Gospel and of Christ, through the instrumentality of the doctrines of men-of
human reason-instigated by the devil. The "works of darkness" are,
therefore, the "works of unbelief." As Christ is Lord and Ruler in the realm
of that illuminating faith, so, as Paul says (Eph 6, 12), the devil is ruler
of this darkness; that is, over unbelievers. For he says again (2 Cor 4,
3-4): "And even if our gospel is veiled, it is veiled in them that perish:
in whom the god of this world [that is, the devil] hath blinded the minds of
the unbelieving, that the light of the gospel of the glory of Christ . . .
should not dawn upon them." The character of the two kinds of works,
however, will be discussed later.
"Let us walk, becomingly (honestly), as in the day."
25. Works of darkness are not wrought in the day. Fear of being shamed
before men makes one conduct himself honorably. The proverbial expression
"shameless night" is a true one. Works we are ashamed to perform in the day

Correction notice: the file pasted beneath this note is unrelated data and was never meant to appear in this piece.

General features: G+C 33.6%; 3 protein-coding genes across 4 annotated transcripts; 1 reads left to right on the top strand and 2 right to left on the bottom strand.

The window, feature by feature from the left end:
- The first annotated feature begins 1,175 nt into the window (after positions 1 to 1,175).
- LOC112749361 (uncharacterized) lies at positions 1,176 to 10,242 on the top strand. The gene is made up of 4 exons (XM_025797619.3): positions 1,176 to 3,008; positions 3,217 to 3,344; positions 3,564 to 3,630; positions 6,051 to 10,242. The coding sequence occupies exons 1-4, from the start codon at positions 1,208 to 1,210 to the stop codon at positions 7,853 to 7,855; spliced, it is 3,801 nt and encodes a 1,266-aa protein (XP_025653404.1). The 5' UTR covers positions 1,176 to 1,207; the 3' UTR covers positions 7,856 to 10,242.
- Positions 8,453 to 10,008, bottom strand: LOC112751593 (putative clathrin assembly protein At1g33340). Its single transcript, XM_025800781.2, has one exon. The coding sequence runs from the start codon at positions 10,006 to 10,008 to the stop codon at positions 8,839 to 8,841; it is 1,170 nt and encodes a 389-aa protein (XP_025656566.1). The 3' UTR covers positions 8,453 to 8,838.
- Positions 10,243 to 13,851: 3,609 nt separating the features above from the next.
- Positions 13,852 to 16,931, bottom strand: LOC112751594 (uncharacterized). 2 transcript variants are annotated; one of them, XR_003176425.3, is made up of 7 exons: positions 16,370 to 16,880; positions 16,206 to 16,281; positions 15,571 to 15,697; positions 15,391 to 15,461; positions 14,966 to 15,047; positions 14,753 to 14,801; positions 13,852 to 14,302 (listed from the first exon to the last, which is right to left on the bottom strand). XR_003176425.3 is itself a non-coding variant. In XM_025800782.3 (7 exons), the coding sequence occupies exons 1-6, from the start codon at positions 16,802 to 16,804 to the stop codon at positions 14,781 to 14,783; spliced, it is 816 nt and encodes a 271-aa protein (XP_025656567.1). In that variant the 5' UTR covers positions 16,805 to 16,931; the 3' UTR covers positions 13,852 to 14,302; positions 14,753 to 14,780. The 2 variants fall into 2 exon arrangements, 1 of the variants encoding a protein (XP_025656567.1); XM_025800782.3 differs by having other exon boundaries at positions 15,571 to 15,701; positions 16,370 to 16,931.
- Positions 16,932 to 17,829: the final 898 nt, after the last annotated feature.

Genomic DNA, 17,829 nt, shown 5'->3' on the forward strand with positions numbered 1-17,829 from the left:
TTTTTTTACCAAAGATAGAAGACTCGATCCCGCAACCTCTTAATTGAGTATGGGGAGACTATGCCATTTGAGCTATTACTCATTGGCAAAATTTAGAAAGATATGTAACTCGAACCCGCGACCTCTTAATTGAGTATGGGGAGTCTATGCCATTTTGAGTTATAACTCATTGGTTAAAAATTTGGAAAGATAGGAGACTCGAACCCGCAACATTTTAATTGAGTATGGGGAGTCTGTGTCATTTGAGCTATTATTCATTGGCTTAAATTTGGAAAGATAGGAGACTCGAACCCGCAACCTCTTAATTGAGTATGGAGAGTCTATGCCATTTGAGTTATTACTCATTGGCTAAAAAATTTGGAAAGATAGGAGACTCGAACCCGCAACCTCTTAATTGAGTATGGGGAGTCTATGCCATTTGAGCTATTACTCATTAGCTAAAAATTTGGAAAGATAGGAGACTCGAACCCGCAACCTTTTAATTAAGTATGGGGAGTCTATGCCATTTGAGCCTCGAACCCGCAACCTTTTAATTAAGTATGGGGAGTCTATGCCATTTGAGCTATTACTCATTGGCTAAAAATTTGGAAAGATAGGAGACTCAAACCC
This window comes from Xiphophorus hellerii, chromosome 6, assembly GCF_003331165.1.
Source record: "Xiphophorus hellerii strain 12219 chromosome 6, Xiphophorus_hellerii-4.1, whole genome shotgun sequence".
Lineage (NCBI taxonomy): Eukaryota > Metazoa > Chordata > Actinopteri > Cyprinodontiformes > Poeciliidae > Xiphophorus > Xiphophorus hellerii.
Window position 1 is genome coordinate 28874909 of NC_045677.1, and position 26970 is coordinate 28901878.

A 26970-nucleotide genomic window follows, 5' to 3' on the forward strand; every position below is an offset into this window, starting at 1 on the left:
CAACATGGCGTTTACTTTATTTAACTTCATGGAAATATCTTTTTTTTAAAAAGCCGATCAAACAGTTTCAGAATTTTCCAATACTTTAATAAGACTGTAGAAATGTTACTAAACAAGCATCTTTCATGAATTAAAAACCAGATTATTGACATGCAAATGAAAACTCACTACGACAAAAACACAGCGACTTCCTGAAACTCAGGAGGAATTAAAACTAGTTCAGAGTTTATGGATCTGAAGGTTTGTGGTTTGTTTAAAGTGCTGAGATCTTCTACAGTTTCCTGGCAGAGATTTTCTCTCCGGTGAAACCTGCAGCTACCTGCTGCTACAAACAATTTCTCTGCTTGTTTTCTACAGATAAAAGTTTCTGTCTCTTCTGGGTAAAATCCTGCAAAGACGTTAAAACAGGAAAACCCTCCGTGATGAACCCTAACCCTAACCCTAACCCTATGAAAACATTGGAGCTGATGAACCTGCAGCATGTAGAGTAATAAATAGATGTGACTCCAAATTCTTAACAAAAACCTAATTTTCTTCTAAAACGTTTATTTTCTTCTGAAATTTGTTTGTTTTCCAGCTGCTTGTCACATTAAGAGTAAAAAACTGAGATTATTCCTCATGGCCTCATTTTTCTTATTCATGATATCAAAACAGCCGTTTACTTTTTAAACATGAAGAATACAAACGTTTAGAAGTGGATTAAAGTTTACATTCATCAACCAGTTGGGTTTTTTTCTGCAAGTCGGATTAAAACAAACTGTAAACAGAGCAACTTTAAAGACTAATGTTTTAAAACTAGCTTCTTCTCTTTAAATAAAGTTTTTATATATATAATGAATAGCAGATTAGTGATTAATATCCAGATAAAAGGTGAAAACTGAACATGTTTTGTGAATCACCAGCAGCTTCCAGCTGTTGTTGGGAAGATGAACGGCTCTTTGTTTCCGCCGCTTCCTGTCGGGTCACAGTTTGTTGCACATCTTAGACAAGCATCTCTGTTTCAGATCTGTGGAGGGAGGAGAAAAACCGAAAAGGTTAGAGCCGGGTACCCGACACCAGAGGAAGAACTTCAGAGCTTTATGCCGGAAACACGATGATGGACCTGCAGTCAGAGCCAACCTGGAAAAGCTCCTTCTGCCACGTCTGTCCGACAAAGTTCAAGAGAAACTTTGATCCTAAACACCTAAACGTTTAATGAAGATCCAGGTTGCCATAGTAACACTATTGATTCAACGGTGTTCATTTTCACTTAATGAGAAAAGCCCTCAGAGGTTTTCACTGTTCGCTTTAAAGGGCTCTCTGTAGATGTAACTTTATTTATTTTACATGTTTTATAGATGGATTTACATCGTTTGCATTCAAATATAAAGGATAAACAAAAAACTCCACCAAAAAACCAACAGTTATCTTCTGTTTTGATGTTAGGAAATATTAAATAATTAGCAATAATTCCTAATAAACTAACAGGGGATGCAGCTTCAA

are wrought in the night. The day, being shamefaced, constrains us to walk
honorably. A Christian should so live that he need never be ashamed of the
character of his works, though they be revealed to all the world. He whose
life and conduct are such as to make him unwilling his deeds should be
manifest to everyone, certainly does not live in a Christian manner. In this
connection Christ says: "For everyone that doeth evil hateth the light, and
cometh not to the light, lest his works should be reproved. But he that
doeth the truth cometh to the light, that his works may be made manifest,
that they have been wrought in God, 1 Jn 3, 20-21.
26. So you see the urgent necessity for inciting and exhorting to be
vigilant and to put on the armor of light. How many Christians now could